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Open Access Research article

Factors associated with presenting >12 hours after symptom onset of acute myocardial infarction among Veteran men

Kelly McDermott1*, Charles Maynard2, Ranak Trivedi2, Elliott Lowy2 and Stephan Fihn2

Author Affiliations

1 Osher Center for Integrative Medicine, University of California, San Francisco, 1545 Divisadero St., 3rd Floor, Box 1726, San Francisco, CA 94115, USA

2 Health Services Research & Development Northwest Center of Excellence, Veterans Affairs Puget Sound Health Care System, 1100 Olive Way, Suite 1400, Met Park West, Seattle, WA, 98101, USA

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BMC Cardiovascular Disorders 2012, 12:82  doi:10.1186/1471-2261-12-82

Published: 28 September 2012

Abstract

Background

Approximately 2/3 of Veterans admitting to Veterans Health Administration (VHA) facilities present >12 hours after symptom onset of acute myocardial infarction (AMI) (“late presenters”). Veterans admitted to VHA facilities with AMI may delay hospital presentation for different reasons compared to their general population counter parts. Despite the large descriptive literature on factors associated with delayed presentation in the general population, the literature describing these factors among the Veteran AMI population is limited. The purpose of this analysis is to identify predictors of late presentation in the Veteran population presenting with AMI to VHA facilities. Identifying predictors will help inform and target interventions for Veterans at a high risk of late presentation.

Methods

In our cross-sectional study, we analyzed a cohort of 335 male Veterans from nine VHA facilities with physician diagnosed AMI between April 2005 and December 2006. We compared demographics, presentation characteristics, medical history, perceptions of health, and access to health care between early and late presenting Veterans. We used standard descriptive statistics for bivariate comparisons and multivariate logistic regression to identify independent predictors of late presentation.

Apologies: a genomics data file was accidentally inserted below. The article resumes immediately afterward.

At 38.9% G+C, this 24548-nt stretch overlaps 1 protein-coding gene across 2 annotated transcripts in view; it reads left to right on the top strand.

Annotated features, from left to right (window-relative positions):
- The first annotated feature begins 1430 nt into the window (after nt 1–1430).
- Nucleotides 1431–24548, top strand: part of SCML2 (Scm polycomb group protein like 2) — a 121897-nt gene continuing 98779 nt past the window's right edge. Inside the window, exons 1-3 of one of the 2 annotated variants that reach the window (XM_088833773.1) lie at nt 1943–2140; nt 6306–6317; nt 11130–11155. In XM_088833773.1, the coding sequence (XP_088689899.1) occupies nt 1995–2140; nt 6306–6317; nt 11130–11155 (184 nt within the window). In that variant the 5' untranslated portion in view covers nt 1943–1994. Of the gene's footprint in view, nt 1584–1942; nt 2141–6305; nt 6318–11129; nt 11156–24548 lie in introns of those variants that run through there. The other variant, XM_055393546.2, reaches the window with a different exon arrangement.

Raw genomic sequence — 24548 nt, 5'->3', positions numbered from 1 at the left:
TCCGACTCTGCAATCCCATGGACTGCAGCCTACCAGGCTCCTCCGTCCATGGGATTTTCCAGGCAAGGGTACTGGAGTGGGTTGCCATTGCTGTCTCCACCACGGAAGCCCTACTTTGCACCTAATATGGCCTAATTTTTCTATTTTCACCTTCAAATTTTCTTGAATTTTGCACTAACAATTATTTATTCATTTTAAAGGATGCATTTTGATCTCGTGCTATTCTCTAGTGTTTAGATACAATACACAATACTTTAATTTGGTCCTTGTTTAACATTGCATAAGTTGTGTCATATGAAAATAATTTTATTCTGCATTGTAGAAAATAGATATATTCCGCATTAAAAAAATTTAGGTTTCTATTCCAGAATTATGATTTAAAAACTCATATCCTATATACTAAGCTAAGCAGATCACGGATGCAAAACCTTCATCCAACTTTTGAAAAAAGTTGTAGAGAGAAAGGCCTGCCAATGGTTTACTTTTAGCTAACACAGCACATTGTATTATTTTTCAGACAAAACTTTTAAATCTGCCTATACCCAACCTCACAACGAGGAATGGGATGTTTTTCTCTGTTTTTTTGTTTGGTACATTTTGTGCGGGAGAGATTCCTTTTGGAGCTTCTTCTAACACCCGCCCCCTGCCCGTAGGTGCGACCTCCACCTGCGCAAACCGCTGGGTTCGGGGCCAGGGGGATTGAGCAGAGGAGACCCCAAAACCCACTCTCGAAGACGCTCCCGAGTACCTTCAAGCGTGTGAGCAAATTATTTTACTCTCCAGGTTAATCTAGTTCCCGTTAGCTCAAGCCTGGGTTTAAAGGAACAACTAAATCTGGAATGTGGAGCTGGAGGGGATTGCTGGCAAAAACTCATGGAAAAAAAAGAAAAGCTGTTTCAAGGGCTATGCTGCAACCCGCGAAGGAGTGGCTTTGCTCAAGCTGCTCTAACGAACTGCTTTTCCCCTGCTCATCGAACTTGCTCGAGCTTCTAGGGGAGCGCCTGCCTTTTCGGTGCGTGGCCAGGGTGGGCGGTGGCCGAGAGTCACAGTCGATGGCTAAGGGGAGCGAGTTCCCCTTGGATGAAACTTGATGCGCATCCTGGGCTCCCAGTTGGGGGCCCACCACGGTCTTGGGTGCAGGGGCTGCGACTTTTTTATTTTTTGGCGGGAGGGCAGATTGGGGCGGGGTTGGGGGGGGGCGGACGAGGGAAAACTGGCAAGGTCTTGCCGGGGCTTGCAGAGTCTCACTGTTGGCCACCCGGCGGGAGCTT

Results

Our cohort was an average of 64 ± 10 years old and was 88% white. Sixty-eight percent of our cohort were late presenters. Bivariate comparisons found that fewer late presenters had attended at least some college or vocational school (late 53% vs. early 66%, p = 0.02). Multivariate analysis showed that presentation with ST-elevation myocardial infarction (STEMI) was associated with early presentation (OR = 0.4 95%CI [0.2, 0.9]) and ≥2 angina episodes in the prior 24 hours (versus 0-1 episode) was associated with late presentation (OR = 7.5 95%CI [3.6,15.6]).

Conclusions

A significant majority of Veterans presenting to VHA facilities with AMI were late presenters. We found few differences between early and late presenters. Having a STEMI was independently associated with early presentation and reporting ≥2 angina episodes in the 24 hours prior to hospital admission was independently associated with late presentation. These independent predictors of early and late presentation are similar to what has been reported for the general population. Despite these similarities to the general population, there may be untapped opportunities for patient education within the VHA to decrease late presentation.

Keywords:
Veterans; Acute myocardial infarction; Time from symptom onset; Delayed presentation